Deep Green: Gulf of Mexico, The Cost of Complexity

Blogpost by Laura K. - July 21, 2010 at 18:51 PM Add comment
Deep Green is Rex Weyler's monthly column, reflecting on the roots of activism, environmentalism, and Greenpeace's past, present, and future. The opinions here are his own.

July 2010 -

We're all in Deepwater Now.

Corporations don't need regulation, because protecting the environment is in their interest. The free market will protect nature.

That theory disintegrated at 21:49, April 20, 2010, under a waxing quarter moon, on a dark spring night in the Gulf of Mexico.

We've witnessed the collapse of corporate credibility before - at Bhopal in 1984, at Chernobyl in 1986, at the Marcopper Copper Mine in the Philippines in 1996, in Seveso Italy, at Love Canal, and in Minimata Japan for four murderous decades, as Chisso Corporation poisoned a fishing village with mercury.

These disasters cannot be written off as human error. They are the natural consequence of our society's practice of treating nature as a free resource for profiteering. Global corporations have demonstrated no ability to regulate themselves. Morality is too expensive. It is cheaper to cut corners on a hundred oil wells and pay the fines on the one that blows out. It is cheaper to dump mercury, cyanide or dioxins into rivers and bays, and wait to see if the poor inhabitants have the muscle to make the company pay. It's cheaper to obliterate nature, finance your own 'citizen group' to sign off on your treachery, and pay squadrons of lawyers to avoid liability.

Human industry now sinks its claws into every corner of the Earth, exploiting the last pockets of resources. The juggernaut took the easy stuff first because it was cheap. Now we go higher into the mountains for lithium and copper, deeper into the forest for ancient trees, and deeper into the earth's crust for oil and gas. Damn the cost. Rich consumers will pay, and the pelicans have no lawyers.

The Deepwater blowout that now stacks up among the greatest ecological holocausts of all time was not just an accident. It stands as the latest symptom of industrial civilisation's hubris.

                                                                                Solutions aren't the answer

 Any robust species will naturally expand, if it can, to occupy its habitat. However, in nature 'success' has a cost. A flourishing species must find new energy and nutrient resources, and must negotiate with its environment to process its wastes. Ecologist and historian Kenneth Boulding called this the 'metabolic cost' of evolutionary success.

Likewise, as human societies dominated their habitats, they sought solutions to the problems of paying this metabolic cost. Societies often fail to see that those problems were the results of previous solutions. Irrigation allowed ancient city states to solve the problems of population growth and scarce rainfall, but extensive irrigation produced salty, depleted soils.

To win new lands for food production, empires abandoned their cities and moved to new watersheds. Eventually, they clashed with other migrating communities, so they designed weapons and built armies to 'solve' conflict. The subsequent arms race created new problems. They solved this with bigger armies, but big armies need more food. New problem.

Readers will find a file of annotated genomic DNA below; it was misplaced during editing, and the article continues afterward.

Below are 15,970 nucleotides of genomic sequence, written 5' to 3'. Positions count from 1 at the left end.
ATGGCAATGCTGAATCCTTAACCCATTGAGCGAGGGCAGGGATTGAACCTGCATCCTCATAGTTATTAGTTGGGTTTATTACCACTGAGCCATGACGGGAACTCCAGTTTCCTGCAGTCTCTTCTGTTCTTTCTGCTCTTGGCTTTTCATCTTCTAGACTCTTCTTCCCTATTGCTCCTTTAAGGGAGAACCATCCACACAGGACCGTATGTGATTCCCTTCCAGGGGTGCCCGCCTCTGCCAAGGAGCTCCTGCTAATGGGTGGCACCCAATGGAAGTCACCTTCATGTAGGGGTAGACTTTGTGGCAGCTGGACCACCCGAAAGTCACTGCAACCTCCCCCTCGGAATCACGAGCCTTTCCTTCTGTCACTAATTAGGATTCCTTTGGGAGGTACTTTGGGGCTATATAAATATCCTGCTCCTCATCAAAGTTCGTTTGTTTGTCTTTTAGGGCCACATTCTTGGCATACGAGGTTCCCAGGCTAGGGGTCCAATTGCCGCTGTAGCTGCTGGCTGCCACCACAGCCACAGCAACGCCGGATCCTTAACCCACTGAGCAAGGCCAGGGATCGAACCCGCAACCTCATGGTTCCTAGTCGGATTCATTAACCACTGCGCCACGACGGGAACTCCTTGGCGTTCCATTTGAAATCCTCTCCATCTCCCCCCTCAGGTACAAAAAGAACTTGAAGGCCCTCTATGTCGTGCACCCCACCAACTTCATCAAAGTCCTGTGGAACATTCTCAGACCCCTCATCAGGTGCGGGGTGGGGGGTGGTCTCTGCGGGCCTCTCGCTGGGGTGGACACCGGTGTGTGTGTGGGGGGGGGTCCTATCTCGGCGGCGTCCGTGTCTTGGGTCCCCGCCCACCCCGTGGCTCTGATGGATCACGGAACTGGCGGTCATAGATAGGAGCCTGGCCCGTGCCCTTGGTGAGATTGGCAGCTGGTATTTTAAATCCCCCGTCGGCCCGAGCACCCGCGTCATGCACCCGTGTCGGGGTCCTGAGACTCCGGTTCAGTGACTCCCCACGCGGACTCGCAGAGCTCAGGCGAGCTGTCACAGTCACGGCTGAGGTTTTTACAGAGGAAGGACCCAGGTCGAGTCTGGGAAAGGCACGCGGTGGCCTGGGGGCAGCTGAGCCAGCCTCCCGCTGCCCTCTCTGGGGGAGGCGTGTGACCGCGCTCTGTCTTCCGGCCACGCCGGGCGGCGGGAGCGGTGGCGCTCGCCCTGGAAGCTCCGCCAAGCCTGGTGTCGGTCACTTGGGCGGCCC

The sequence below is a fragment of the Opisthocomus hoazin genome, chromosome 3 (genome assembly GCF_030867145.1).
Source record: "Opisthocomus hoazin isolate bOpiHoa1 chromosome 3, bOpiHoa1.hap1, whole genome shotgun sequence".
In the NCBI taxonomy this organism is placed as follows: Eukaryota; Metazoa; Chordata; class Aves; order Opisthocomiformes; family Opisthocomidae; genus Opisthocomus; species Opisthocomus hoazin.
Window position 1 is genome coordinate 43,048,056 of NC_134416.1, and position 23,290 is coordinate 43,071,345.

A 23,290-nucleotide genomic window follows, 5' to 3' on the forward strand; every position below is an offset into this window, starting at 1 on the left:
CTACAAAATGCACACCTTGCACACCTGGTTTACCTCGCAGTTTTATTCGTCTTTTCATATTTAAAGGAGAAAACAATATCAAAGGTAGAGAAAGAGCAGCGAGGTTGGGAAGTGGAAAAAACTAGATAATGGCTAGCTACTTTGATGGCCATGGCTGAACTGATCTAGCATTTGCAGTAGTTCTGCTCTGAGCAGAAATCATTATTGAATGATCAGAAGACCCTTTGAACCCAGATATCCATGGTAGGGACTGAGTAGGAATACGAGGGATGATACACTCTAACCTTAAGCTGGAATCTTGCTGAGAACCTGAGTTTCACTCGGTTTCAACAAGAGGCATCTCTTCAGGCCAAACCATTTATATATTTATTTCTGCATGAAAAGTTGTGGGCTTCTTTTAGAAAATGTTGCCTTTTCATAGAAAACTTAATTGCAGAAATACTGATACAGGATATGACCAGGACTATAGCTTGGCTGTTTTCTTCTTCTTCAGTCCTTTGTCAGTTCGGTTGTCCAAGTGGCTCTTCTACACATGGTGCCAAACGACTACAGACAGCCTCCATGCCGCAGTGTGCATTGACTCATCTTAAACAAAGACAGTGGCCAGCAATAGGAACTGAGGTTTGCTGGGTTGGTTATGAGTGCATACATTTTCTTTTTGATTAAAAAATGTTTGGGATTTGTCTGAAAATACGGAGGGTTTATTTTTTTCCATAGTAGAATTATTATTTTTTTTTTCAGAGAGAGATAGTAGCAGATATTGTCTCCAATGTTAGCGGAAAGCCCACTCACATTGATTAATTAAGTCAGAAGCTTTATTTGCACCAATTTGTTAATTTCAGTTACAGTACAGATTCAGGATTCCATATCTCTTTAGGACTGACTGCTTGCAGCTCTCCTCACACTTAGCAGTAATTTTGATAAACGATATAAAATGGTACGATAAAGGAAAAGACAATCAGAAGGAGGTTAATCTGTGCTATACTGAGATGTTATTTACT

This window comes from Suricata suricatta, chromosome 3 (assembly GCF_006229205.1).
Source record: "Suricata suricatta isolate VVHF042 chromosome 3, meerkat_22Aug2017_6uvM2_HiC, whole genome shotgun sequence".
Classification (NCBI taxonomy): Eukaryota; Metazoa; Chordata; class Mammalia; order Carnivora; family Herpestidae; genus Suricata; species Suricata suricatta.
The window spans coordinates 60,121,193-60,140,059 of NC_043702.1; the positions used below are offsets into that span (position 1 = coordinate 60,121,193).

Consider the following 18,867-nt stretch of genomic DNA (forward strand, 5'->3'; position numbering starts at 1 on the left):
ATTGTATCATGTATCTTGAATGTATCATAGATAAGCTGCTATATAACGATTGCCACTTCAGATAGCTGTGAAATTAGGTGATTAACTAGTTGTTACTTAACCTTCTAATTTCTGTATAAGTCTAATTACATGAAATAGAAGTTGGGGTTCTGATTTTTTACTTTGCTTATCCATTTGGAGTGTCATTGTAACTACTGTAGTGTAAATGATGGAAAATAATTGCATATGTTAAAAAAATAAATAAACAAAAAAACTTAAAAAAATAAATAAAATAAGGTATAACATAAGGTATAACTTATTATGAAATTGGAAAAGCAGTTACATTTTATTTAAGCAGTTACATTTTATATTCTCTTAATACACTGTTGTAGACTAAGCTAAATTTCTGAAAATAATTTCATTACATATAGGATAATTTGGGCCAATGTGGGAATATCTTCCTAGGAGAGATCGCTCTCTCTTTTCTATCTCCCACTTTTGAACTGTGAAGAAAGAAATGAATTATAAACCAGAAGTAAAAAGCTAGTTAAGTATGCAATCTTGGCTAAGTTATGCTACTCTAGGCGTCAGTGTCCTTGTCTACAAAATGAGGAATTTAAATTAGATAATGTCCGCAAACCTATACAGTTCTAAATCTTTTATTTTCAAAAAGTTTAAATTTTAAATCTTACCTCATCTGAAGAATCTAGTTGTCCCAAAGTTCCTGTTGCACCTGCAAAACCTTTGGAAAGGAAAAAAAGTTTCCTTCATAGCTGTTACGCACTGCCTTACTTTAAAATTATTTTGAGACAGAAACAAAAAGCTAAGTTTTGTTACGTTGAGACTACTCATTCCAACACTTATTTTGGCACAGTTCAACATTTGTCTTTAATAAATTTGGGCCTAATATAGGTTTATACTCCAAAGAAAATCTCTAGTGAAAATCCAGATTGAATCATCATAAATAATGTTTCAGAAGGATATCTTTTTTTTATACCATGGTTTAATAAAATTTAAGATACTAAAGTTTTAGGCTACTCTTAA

Innovative technologies helped solve these problems but technologies, like armies, must be fed resources. Ships consumed forests. Machines demanded iron and oil. Computers require copper, plastic, silica and lithium. Where does it all stop?

Anthropologist Joseph Tainter studied societies to find out where the problem-solution-problem cycle stops. Most complex civilisations and empires simply collapsed under the weight of their metabolic costs. Their solutions became bigger problems until they consumed all available resources, depleted their habitat, and collapsed. Persia, Rome, Maya and Easter Islanders travelled this route to failure.

In The Collapse of Complex Societies, Tainter describes how civilisations trapped themselves in increasing complexity until they experienced diminishing returns on their solution investments. At that point, new complex solutions no longer paid for themselves. To feed the bigger army meant expanding the empire, but a bigger empire has more borders to defend and more over-taxed, irate citizens to pacify.

To finance the rising cost of growth, an empire must discover new energy subsidies. Ancient Rome increased its energy consumption by annexing distant forests, taxing landed peasants, and capturing slaves. However, the hunt for more energy costs energy. "Imperialism," Boulding explained, "makes the empire poor."

Finally, a growing civilisation experiences negative returns on its investments. The modern disasters in Bhopal or the Gulf of Mexico provide examples of negative returns. As our industrial system seeks out more energy, we find ourselves digging up the Canadian tundra, destroying wild watersheds, draining lakes, and boring deeper into the Earth's crust below the ocean.

We may notice that the greatest driver of environmental destruction is the growth process itself. Tainter points out that the only known examples of avoiding collapse - in both nature and in human history - involve simplifying, not growing. Eventually, we have to stop building false 'solutions' that create new problems and negotiate a lasting peace with nature.

The high cost of high tech